At 22.9km, Trail 4 is the longest of all the Jeju Olle trails. It starts with a long walk along the coastal road until you hit the Marine Corps Trail, a sort of dirt track with traction matting underneath. About halfway through, you cut inland towards a mid-sized oreum before heading back down to a cold spring and a Buddhist temple. Then you finish off with a seemingly interminable 9km walk into Namwon.
For summertime hiking, the oreum placement is unfortunate. Even at a good clip, it’s about 3 hours into the hike, so you’re stuck climbing it in peak heat. We had a cloudy day, but it still felt like a steam bath. Our shirts were soaked through with sweat, and both of us were practically chugging water in an effort to replace what we lost through perspiration. (We also went through salted seaweed packets like there was no tomorrow; salt intake is an important part of hydration!)
Big disappointment on the cold spring, which was all dried up due to the lackluster rainy season. We’d been hoping to cool off with a nice swim, even had these fantastic pictures of a flowing stream nestled in an idyllic forest glade. Nope. When we got there, the spring was a series of stone enclosures quarter-filled with murky brown water. Oh well; we took a quick rest in a pavilion by the temple as a consolation prize before continuing on.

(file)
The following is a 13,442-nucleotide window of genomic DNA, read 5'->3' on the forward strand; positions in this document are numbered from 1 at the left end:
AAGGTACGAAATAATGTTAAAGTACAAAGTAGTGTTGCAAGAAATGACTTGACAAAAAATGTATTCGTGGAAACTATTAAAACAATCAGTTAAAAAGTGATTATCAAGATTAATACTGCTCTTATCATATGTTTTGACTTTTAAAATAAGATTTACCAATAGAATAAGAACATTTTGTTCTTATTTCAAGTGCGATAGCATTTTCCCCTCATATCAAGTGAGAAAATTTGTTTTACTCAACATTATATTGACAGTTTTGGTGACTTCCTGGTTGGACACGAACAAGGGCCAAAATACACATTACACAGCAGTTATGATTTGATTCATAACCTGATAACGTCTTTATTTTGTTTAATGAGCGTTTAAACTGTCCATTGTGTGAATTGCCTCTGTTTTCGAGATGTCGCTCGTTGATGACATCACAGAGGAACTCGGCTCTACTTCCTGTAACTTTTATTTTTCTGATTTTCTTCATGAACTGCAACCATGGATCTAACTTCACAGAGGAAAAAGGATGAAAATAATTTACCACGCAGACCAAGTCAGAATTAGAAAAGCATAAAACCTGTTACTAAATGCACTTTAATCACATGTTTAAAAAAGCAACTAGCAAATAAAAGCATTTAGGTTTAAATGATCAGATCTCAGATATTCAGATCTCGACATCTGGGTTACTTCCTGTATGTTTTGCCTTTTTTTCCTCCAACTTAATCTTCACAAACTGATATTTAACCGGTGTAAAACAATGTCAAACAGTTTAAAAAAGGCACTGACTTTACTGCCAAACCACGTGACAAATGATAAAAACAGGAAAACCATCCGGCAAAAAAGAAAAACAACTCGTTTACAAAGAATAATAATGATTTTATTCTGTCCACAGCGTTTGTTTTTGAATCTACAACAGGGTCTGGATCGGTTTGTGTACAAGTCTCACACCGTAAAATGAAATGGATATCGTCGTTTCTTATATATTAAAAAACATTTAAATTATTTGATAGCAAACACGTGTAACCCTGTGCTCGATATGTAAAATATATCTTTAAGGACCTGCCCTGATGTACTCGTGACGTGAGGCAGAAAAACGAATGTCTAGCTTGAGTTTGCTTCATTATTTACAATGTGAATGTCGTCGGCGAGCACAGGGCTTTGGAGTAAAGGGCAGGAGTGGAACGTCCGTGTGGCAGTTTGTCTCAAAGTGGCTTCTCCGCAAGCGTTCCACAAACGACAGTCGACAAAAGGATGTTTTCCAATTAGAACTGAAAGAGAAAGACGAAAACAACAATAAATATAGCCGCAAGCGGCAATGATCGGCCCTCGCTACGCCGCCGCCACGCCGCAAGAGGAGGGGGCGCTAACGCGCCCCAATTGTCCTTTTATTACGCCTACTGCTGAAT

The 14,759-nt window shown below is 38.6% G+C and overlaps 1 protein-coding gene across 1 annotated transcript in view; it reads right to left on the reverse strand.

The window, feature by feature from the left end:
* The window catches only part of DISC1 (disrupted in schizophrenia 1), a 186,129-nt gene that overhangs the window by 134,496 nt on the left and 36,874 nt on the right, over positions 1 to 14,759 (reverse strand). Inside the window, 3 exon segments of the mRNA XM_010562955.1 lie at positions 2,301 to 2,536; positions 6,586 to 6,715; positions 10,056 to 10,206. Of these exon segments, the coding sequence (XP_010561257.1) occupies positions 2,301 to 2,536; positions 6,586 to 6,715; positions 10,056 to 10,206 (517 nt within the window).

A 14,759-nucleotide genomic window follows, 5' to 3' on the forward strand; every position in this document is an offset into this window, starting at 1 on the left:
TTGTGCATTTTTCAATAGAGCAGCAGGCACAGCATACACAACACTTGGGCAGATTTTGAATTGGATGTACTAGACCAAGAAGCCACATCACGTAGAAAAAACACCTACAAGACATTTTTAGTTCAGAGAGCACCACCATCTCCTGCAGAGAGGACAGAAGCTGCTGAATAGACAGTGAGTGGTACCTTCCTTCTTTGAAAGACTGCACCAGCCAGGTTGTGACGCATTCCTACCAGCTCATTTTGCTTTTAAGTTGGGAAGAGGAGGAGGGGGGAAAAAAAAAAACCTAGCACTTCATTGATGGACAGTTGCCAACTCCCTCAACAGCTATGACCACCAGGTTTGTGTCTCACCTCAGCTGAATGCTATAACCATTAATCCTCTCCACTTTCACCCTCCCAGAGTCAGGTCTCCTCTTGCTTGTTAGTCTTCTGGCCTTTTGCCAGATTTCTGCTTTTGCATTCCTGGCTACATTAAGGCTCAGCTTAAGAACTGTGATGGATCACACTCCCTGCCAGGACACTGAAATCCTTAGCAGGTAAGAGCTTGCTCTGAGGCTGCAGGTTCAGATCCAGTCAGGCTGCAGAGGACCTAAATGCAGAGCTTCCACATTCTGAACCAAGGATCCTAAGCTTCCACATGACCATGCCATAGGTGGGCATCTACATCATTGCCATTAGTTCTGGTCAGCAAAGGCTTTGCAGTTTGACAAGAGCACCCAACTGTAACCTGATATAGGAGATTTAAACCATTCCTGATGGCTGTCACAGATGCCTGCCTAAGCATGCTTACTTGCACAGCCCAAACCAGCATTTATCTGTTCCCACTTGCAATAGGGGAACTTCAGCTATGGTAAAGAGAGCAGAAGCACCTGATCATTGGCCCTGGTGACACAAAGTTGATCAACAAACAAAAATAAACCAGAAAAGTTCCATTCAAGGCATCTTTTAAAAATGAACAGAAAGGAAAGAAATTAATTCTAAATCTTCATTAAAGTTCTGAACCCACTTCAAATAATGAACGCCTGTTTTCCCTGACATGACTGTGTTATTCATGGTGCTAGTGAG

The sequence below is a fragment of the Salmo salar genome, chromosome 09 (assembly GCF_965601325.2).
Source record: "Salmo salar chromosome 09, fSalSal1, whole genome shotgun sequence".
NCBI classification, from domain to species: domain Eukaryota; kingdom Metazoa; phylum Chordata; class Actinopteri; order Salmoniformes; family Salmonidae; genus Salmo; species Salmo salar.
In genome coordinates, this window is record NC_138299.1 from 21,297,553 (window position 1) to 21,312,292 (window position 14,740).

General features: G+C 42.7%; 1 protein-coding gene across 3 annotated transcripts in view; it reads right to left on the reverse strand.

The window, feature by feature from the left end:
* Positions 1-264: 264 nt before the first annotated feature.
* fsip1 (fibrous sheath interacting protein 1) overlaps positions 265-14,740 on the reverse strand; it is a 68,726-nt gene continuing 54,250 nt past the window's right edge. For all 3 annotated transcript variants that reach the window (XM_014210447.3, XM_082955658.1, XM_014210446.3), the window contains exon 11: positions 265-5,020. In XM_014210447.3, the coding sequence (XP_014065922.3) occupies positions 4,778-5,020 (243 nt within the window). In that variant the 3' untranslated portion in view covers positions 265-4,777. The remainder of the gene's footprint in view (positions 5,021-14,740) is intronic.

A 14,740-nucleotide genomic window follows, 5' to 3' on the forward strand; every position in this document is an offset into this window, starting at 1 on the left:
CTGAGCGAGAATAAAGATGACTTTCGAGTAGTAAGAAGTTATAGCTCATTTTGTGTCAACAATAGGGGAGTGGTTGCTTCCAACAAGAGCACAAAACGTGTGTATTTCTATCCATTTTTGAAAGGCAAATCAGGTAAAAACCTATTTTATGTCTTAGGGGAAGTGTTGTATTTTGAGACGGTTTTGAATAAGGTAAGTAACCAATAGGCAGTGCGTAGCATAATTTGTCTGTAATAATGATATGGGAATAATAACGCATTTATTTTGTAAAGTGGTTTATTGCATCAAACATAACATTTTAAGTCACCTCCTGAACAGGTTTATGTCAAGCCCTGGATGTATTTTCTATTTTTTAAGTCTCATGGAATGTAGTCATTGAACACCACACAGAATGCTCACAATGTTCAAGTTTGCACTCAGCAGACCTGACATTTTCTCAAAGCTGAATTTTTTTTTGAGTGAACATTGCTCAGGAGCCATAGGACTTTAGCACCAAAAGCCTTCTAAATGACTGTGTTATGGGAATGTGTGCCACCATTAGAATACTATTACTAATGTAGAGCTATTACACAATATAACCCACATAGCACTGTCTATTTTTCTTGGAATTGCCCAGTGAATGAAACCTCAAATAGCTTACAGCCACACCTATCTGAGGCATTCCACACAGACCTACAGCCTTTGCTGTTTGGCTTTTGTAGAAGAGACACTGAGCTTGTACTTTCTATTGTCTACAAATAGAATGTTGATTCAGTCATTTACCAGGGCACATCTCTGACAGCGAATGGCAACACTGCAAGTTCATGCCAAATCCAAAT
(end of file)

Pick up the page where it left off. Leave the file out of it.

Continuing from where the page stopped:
To compound the perversity of Trail 4, we decided that given the cloudy weather we could push on a bit further after the end. 3km in, we stumbled upon an awesome guesthouse: Mr. Paul and Hand Drip Coffee (yes, this was the name, as evinced by their business card!) Mr. Paul is the super-friendly owner; he drove us over to the nearest supermarket so we could cook up a delicious stirfry of squash, mushrooms, and tofu. We even got some kimchee and maekli to round out the meal; this last, we drank Korean-style out of metal bowls. Not only that, but they have a laundry machine – which means we can start tomorrow with clean (if somewhat damp) clothing!